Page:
STEVE INSKEEP, HOST:
Let's talk next about the uprising in Syria, where many people are asking, what happened to the United States? The U.S. promised practical help to the Syrian opposition, but NPR's Deborah Amos reports that help has not arrived.
DEBORAH AMOS, BYLINE: This was the scene last month in Morocco, at the Friends of Syria meeting. The Obama administration recognized the Syrian National Coalition; so have 130 other nations.
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WILLIAM BURNS: Good afternoon, everyone.
AMOS: Here's Deputy Secretary of State William Burns, representing the U.S.
BURNS: The step that we took with regard to recognition today is important politically, and it's also important practically.
AMOS: Practically, because Burns pledged U.S. assistance to the coalition, and to local civilian councils.
BURNS: Especially in areas of Syria that had been freed from regime control, so that basic services can be restored.
AMOS: The recognition was a diplomatic gamble, says Fred Hoff, a former State Department official, to help build a clear alternative to President Bashar al-Assad's regime.
FRED HOFF: Now, the challenge is: How does the United States, along with the other countries, give credibility to this new organization by funneling support through it?
AMOS: But despite U.S. promises in Morocco, U.S. policy has stalled, says Hoff.
HOFF: You've got this mix of legal considerations and policy considerations.
AMOS: And the result is clear, in the latest State Department report on aid to Syria.
HOFF: But if you focus on assistance to the new Syrian opposition coalition, you have some difficulty in identifying substantial items.
AMOS: Direct support isn't coming soon, say sources familiar with administration deliberations, due to strict legal interpretations. John Bellinger knows a lot about international law. He's a former adviser to the State Department, and he points out the Obama administration still recognizes the Assad regime as the legal government of Syria. The coalition? That's the legitimate representative of the Syrian people.
JOHN BELLINGER: Now, that's really more of a political endorsement - sort of an attaboy - rather than having any legal effect.
AMOS: The distinction matters, he says. For one thing, arming the coalition - that's prohibited by international law and the U.N. charter, which bars interference in a country's internal affairs. Remember, the U.S. recognizes Assad as the legitimate government.
But what about channeling humanitarian aid to the Syrian coalition for food, fuel and medicine?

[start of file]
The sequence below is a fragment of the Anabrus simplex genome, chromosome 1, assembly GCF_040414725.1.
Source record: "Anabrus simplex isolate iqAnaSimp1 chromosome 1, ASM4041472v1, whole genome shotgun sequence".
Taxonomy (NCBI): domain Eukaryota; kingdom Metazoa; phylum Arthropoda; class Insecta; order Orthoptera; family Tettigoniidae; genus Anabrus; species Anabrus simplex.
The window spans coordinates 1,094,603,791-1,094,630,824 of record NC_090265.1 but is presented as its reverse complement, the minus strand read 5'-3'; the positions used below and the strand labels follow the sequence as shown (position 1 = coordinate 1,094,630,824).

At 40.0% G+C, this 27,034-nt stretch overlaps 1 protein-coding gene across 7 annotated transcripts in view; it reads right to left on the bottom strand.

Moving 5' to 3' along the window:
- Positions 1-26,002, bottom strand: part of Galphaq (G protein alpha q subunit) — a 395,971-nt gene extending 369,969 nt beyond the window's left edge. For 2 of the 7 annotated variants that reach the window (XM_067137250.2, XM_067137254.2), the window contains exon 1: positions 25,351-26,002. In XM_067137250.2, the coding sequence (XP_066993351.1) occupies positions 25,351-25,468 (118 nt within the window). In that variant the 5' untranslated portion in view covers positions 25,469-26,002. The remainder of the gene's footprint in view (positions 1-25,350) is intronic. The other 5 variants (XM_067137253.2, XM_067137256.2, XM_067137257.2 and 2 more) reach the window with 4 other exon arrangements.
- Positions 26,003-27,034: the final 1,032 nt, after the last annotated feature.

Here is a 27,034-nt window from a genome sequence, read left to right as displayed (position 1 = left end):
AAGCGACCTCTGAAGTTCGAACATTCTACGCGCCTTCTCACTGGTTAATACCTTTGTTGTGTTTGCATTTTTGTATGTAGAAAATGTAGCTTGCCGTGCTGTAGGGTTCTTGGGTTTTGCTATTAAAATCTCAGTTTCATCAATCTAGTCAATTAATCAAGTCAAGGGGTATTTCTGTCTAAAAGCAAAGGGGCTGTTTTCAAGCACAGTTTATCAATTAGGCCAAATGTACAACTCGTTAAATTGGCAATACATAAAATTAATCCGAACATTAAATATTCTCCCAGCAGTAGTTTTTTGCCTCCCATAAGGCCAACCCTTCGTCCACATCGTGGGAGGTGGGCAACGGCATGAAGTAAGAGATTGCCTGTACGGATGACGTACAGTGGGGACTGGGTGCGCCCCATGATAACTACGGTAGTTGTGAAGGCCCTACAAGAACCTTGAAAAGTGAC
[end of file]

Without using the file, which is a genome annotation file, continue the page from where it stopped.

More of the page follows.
BELLINGER: If one is being absolutely strict and pure, I suppose that any outside supply of aid - whether it is military, lethal aid; non-lethal aid; or even humanitarian aid - would be interference in the internal affairs of another country.
AMOS: The U.S. has supplied more than $200 million of humanitarian aid through the U.N. and other traditional aid groups. The U.S. has also spent $50 million on training courses in Turkey for Syrian activists, media workshops and democracy programs; but so far, hasn't fulfilled the pledge of assistance to the Syrian National Coalition.
ELIZABETH O'BAGY: From my own, personal perspective, I think that the resistance is all kind of - it really is just an excuse.
AMOS: That's Elizabeth O'Bagy, a research analyst at the Washington-based Institute for the Study of War. She tracks the Syrian opposition, and says U.S. backing pushed moderates into leading roles in the new coalition.
O'BAGY: It started as a very moderate, U.S. initiative.
AMOS: U.S. recognition was another boost, she says. But now, withholding assistance has undermined those moderates.
O'BAGY: And I think that's the Catch-22 - is that all along, the U.S. government has been afraid of the more extremist elements within the Syrian opposition; and they've actually empowered those very elements that they've been afraid of.
AMOS: For example, Syria's Muslim Brotherhood has maneuvered into more dominant roles.
O'BAGY: Because they have the money, they have the connections, they have the resources.
AMOS: Now, a power struggle in the opposition has delayed naming a transitional government for Syria. It's an important step, says Hoff.
HOFF: But what members of the opposition are also very sensitive about is the possibility that such a provisional government could fail.
AMOS: Fail because of weak support from Western and Arab allies. Syria's Bashar al-Assad is also gauging that support as he digs in, in Damascus.
Deborah Amos, NPR News.
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